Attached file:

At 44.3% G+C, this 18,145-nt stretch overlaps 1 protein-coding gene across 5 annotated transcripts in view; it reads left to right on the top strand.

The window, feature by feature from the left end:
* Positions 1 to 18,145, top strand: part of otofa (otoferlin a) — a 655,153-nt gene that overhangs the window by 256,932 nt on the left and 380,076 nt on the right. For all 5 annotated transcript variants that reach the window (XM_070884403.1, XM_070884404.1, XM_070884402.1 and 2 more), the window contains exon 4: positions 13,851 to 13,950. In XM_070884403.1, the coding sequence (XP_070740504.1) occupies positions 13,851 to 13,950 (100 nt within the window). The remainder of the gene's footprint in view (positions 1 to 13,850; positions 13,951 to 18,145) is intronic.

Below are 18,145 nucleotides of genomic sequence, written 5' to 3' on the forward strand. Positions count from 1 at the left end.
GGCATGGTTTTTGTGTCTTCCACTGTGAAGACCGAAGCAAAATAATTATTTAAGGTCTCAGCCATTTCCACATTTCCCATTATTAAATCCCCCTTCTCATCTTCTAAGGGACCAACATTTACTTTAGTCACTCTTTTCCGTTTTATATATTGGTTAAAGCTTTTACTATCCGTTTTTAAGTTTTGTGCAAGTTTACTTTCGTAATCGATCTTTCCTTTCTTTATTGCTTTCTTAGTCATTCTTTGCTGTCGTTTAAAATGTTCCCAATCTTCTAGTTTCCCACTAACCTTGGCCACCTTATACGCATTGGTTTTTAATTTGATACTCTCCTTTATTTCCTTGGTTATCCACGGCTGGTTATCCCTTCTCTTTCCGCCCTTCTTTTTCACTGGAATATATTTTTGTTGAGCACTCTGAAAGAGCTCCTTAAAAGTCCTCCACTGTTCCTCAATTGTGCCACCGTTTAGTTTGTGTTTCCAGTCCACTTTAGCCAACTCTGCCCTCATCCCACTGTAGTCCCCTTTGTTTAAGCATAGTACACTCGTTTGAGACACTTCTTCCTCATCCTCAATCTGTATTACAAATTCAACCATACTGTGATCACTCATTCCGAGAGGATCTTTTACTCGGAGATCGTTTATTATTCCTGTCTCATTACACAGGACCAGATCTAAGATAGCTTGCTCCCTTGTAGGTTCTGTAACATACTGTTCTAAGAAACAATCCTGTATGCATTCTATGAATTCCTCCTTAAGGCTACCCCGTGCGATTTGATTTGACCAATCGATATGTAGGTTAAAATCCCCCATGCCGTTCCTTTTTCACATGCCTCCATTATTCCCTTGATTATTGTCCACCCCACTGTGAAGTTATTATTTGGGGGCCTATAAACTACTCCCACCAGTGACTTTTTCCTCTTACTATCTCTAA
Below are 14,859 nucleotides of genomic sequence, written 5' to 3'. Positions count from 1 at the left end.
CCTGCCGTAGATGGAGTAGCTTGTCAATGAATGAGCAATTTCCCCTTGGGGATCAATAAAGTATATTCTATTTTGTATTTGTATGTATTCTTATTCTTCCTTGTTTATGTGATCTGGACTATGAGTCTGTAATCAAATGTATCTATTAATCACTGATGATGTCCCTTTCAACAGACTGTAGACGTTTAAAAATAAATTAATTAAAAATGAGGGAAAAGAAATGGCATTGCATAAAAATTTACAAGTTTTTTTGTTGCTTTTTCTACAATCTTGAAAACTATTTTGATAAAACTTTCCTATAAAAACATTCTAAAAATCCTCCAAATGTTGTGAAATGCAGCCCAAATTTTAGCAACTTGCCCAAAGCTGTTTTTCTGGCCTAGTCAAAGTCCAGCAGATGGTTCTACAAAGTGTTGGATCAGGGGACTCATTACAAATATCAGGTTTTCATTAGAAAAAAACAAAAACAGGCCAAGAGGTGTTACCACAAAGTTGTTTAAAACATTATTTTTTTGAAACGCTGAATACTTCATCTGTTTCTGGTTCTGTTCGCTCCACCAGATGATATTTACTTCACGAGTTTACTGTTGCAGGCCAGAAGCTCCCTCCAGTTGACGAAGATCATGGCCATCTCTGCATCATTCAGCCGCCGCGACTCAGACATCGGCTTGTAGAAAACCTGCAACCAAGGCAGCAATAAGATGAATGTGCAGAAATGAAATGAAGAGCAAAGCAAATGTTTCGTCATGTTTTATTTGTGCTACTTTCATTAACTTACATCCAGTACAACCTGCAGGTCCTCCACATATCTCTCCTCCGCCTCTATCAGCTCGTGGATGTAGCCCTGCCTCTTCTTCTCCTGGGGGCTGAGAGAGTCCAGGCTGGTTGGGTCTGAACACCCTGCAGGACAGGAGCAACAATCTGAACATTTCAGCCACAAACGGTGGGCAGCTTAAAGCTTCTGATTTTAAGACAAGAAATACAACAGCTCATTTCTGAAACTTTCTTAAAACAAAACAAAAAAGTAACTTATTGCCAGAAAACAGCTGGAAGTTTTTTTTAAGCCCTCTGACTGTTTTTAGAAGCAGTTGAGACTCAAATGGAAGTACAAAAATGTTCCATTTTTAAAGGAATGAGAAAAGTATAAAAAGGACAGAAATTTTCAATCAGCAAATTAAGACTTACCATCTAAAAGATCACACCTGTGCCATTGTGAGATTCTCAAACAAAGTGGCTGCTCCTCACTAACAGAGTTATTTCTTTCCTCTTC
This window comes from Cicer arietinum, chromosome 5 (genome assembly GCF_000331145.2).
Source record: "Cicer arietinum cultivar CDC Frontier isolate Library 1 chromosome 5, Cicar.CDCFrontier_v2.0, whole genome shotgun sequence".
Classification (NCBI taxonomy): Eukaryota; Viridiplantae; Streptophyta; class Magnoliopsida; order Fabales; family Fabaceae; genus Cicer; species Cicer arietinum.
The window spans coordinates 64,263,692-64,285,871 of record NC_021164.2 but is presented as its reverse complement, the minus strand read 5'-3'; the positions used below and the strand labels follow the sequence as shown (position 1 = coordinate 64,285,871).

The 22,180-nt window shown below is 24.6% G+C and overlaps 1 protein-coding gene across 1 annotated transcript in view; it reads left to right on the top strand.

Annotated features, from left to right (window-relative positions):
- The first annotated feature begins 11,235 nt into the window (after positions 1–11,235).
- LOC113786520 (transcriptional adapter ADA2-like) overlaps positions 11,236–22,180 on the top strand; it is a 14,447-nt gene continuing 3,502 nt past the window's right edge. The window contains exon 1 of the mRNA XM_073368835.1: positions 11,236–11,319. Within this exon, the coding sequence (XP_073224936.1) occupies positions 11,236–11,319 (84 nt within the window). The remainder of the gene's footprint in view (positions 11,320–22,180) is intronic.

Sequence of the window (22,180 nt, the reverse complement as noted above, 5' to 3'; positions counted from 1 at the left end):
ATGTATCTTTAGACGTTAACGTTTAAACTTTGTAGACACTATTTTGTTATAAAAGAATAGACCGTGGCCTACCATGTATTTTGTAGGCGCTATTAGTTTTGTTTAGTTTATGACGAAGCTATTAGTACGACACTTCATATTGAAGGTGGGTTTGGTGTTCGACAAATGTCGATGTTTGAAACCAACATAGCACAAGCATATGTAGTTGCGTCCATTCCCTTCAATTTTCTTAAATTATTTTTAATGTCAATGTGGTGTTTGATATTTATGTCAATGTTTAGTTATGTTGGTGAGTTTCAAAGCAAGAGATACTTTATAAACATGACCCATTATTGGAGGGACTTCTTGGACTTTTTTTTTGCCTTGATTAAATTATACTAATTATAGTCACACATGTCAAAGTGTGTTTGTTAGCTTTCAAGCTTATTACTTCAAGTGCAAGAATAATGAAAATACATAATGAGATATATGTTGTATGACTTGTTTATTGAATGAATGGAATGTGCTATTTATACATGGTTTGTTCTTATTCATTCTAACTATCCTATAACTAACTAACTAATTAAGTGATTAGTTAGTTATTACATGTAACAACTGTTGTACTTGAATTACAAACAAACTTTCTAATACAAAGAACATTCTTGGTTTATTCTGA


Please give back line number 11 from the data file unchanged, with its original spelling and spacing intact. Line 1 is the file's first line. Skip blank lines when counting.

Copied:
The window spans coordinates 64,263,692-64,285,871 of record NC_021164.2 but is presented as its reverse complement, the minus strand read 5'-3'; the positions used below and the strand labels follow the sequence as shown (position 1 = coordinate 64,285,871).